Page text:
1. Too specific

The problem with setting goals that are too specific is that they can bias people’s behaviour in unintended ways.  For example:

  • If you use goals to effectively tell a university professor that all that’s important is publishing articles, then what is going to happen to her teaching?
  • If you tell call-centre staff that the main thing is how quickly they answer the phone, what’s going to happen to how they deal with the call?

Very specific goals can degrade overall performance by warping the way people view their jobs.

Better goals: keep them somewhat vague. This gives people control and choice over how they do their jobs. When people are given vaguer goals they can take into account more factors: in short it makes them think for themselves. It’s no wonder that having control is strongly linked with job satisfaction.

2. Too many goals

Perhaps the answer, then, is to set loads of goals which cover all aspects of a person’s work? Not necessarily, as that introduces its own problems.

For one thing people tend to concentrate on the easiest goal to the exclusion of the others. For example, in one study participants were given both quality and quantity goals related to a task. When quantity goals were easier to achieve than quality, they focused mostly on quantity.

This study is showing how a well-meaning goal can warp people’s behaviour in unintended directions.

Better goals: limit the total number of goals. Apart from anything else, who can remember 10 or 20 goals they are supposed to be working towards?

3. Short-termism

Why is it so hard to get a cab on a rainy day?

The answer isn’t just that more people are hailing cabs; it’s also that the cab drivers go home earlier because they hit their targets earlier for the day. So Camerer et al., (1997) found in their study of New York cab drivers.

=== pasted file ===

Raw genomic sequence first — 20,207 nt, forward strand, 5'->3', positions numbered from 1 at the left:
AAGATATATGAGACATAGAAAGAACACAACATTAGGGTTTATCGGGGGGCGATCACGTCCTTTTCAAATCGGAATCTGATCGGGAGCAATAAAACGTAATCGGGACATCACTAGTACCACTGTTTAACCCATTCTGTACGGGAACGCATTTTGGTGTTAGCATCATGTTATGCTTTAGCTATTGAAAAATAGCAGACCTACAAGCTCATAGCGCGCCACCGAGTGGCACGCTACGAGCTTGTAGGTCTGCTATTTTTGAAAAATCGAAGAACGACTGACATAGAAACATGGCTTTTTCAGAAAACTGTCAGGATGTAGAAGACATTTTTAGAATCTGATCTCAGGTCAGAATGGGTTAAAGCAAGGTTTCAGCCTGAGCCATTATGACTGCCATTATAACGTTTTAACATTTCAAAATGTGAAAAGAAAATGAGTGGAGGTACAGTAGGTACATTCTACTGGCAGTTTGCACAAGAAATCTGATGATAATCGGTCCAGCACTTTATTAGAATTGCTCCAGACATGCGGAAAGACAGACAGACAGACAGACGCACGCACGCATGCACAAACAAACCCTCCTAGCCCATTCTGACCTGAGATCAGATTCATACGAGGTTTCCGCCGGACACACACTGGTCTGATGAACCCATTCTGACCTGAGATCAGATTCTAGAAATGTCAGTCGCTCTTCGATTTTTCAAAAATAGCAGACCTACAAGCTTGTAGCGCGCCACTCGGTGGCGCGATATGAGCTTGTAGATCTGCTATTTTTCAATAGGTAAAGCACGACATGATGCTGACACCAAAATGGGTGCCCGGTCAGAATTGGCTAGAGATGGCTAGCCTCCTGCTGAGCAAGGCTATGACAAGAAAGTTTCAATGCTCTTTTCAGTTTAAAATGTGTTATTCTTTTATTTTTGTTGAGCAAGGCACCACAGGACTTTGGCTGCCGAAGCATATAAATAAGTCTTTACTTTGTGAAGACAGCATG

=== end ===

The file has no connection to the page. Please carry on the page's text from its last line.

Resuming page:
This is a prime example of short-termism: goals can make people believe that when they hit their target, they can take the rest of the day (or month!) off.

This works at an organisational level as well: if an organisation is continually working to meet short-term goals, it can neglect the long-term importance of innovation and evolution.

Better goals: Make sure short-term goals don’t interfere with the long-term vision, otherwise they can be corrosive for the organisation.

4. Too hard

When goals are too hard, they encourage people to do anything in order to meet them; that includes unethical behaviour.

One example of unethical behaviour prompted by poor goals was in the hard disk manufacturer, MiniScribe. Back in 1989, in order to meet financial targets, they began shipping bricks instead of hard drives. The bricks sat unopened for a few weeks in a Singapore warehouse, while Miniscribe successfully invoiced for them. The company soon went into bankruptcy.

Miniscribe’s story is also a brilliant example of short-term thinking. What did they think was going to happen when the bricks were discovered, as they surely would be?

Similarly, research has also shown that when people are set more difficult goals, they are more willing to take risks. In some circumstances this may be acceptable, but often it is not.

Not only that, but goals that are too hard are simply demotivating. How come almost reaching your target feels like failure, even when you’re 99% there?

Better goals: Set genuinely achievable goals rather than so-called ‘stretch’ goals. These will avoid encouraging people to behave unethically.

New rules of goal-setting